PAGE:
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I'm writing a game that has many components. Many of these are dependent upon one another. When creating them, I often get into catch-22 situations like "WorldState's constructor requires a PathPlanner, but PathPlanner's constructor requires WorldState."

Originally, this was less of a problem, because references to everything needed were kept around in GameEngine, and GameEngine was passed around to everything. But I didn't like the feel of that, because it felt like we were giving too much access to different components, making it harder to enforce boundaries.

Here is the problematic code:

    /// <summary>
    /// Constructor to create a new instance of our game.
    /// </summary>
    public GameEngine()
    {
        graphics = new GraphicsDeviceManager(this);
        Components.Add(new GamerServicesComponent(this));

        //Sets dimensions of the game window
        graphics.PreferredBackBufferWidth = 800;
        graphics.PreferredBackBufferHeight = 600;
        graphics.ApplyChanges();

        IsMouseVisible = true;
        screenManager = new ScreenManager(this);

        //Adds ScreenManager as a component, making all of its calls done automatically
        Components.Add(screenManager);

        // Tell the program to load all files relative to the "Content" directory.
        Assets = new CachedContentLoader(this, "Content");

        inputReader = new UserInputReader(Constants.DEFAULT_KEY_MAPPING);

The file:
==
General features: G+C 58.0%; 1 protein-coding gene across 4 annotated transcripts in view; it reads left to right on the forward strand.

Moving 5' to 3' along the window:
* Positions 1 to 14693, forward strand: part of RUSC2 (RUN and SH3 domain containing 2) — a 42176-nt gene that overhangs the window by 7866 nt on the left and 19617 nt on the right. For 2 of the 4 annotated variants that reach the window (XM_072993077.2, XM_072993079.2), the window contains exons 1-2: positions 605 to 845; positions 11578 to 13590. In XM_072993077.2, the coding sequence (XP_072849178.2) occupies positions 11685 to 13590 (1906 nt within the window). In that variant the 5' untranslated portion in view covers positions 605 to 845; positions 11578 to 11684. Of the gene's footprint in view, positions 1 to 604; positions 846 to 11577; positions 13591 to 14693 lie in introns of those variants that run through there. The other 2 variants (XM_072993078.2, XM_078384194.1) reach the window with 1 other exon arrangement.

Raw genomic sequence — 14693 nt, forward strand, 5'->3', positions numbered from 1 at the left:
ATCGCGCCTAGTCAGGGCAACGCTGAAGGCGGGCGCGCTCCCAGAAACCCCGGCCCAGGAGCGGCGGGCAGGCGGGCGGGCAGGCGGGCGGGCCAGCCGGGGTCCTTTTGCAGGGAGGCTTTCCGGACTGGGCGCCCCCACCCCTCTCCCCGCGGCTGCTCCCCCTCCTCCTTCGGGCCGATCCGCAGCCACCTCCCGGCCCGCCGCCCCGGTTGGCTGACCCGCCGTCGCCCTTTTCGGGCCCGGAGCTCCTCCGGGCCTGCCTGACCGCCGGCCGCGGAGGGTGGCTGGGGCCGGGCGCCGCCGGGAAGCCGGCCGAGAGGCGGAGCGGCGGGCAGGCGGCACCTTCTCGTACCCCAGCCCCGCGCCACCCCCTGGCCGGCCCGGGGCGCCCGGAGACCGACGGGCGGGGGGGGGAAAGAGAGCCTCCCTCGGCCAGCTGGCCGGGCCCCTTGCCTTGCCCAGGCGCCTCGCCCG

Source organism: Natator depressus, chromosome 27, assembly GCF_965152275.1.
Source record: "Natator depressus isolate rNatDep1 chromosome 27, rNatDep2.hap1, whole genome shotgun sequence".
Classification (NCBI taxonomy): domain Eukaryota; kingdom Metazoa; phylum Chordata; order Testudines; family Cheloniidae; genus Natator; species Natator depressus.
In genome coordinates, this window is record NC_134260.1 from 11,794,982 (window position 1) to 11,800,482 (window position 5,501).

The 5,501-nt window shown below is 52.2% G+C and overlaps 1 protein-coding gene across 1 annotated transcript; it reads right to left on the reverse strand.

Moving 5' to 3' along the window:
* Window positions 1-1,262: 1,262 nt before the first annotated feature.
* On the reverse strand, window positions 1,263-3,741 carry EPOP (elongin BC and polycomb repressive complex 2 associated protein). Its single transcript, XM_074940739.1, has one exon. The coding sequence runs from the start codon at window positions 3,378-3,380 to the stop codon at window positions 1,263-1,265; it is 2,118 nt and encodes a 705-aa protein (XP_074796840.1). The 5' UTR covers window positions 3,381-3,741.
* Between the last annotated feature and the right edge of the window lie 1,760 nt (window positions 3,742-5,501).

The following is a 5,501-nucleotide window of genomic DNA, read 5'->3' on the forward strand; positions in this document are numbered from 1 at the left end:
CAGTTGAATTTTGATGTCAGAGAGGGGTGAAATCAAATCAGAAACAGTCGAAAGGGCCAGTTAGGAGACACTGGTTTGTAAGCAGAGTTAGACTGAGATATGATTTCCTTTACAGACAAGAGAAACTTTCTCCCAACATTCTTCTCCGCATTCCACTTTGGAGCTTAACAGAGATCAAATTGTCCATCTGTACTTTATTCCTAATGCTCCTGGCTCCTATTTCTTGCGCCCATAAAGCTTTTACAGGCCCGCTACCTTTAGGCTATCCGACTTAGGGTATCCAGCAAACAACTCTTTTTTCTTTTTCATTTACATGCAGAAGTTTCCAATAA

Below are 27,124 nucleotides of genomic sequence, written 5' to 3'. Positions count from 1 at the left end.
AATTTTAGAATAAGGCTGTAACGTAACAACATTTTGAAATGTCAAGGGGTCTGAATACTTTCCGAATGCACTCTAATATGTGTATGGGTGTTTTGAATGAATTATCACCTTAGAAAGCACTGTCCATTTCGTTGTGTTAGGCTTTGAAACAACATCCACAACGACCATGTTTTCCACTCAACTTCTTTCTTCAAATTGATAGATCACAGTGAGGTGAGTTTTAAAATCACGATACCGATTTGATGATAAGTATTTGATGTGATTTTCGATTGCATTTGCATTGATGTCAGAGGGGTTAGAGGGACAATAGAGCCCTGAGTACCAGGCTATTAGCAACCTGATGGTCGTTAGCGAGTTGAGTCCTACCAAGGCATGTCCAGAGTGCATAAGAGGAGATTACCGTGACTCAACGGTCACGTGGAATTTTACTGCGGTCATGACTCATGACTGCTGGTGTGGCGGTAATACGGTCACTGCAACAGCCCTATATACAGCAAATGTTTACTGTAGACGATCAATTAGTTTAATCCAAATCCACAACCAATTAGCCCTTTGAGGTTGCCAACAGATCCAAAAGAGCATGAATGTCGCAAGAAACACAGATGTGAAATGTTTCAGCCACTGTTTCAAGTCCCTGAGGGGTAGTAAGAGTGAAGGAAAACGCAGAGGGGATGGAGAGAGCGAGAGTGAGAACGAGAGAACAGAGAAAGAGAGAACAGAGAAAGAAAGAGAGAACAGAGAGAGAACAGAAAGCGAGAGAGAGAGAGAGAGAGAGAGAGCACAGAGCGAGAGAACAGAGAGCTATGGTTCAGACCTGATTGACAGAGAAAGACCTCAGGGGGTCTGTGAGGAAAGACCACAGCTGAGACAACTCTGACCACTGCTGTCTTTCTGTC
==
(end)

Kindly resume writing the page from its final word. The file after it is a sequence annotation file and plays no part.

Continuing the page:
collisionRecorder = new CollisionRecorder();

        WorldState = new WorldState(new ReadWriteXML(), Constants.CONFIG_URI, this, contactReporter);

        worldQueryUtils = new WorldQueryUtils(worldQuery, WorldState.PhysicsWorld);

        ContactReporter contactReporter = new ContactReporter(collisionRecorder, worldQuery, worldQueryUtils);

        gameObjectManager = new GameObjectManager(WorldState, assets, inputReader, pathPlanner);
        worldQuery = new DefaultWorldQueryEngine(collisionRecorder, gameObjectManager.Controllers);
        gameObjectManager.WorldQueryEngine = worldQuery;

        pathPlanner = new PathPlanner(this, worldQueryUtils, WorldQuery);

        gameObjectManager.PathPlanner = pathPlanner;

        combatEngine = new CombatEngine(worldQuery, new Random());
    }

Here is an excerpt of the above that's problematic:

        gameObjectManager = new GameObjectManager(WorldState, assets, inputReader, pathPlanner);
        worldQuery = new DefaultWorldQueryEngine(collisionRecorder, gameObjectManager.Controllers);
        gameObjectManager.WorldQueryEngine = worldQuery;

I hope that no one ever forgets that setting of gameObjectManager.WorldQueryEngine, or else it will fail. Here is the problem: gameObjectManager needs a WorldQuery, and WorldQuery needs a property of gameObjectManager.

And, aside from that issue, it's a maintainability mess, because if the constructors aren't called in a specific order, the program will crash.

What can I do about this? Have I found an anti-pattern?

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2 Answers 2

up vote 5 down vote accepted

Circular class dependencies aren't always a design error, but in this case I'd say that you're asking for trouble.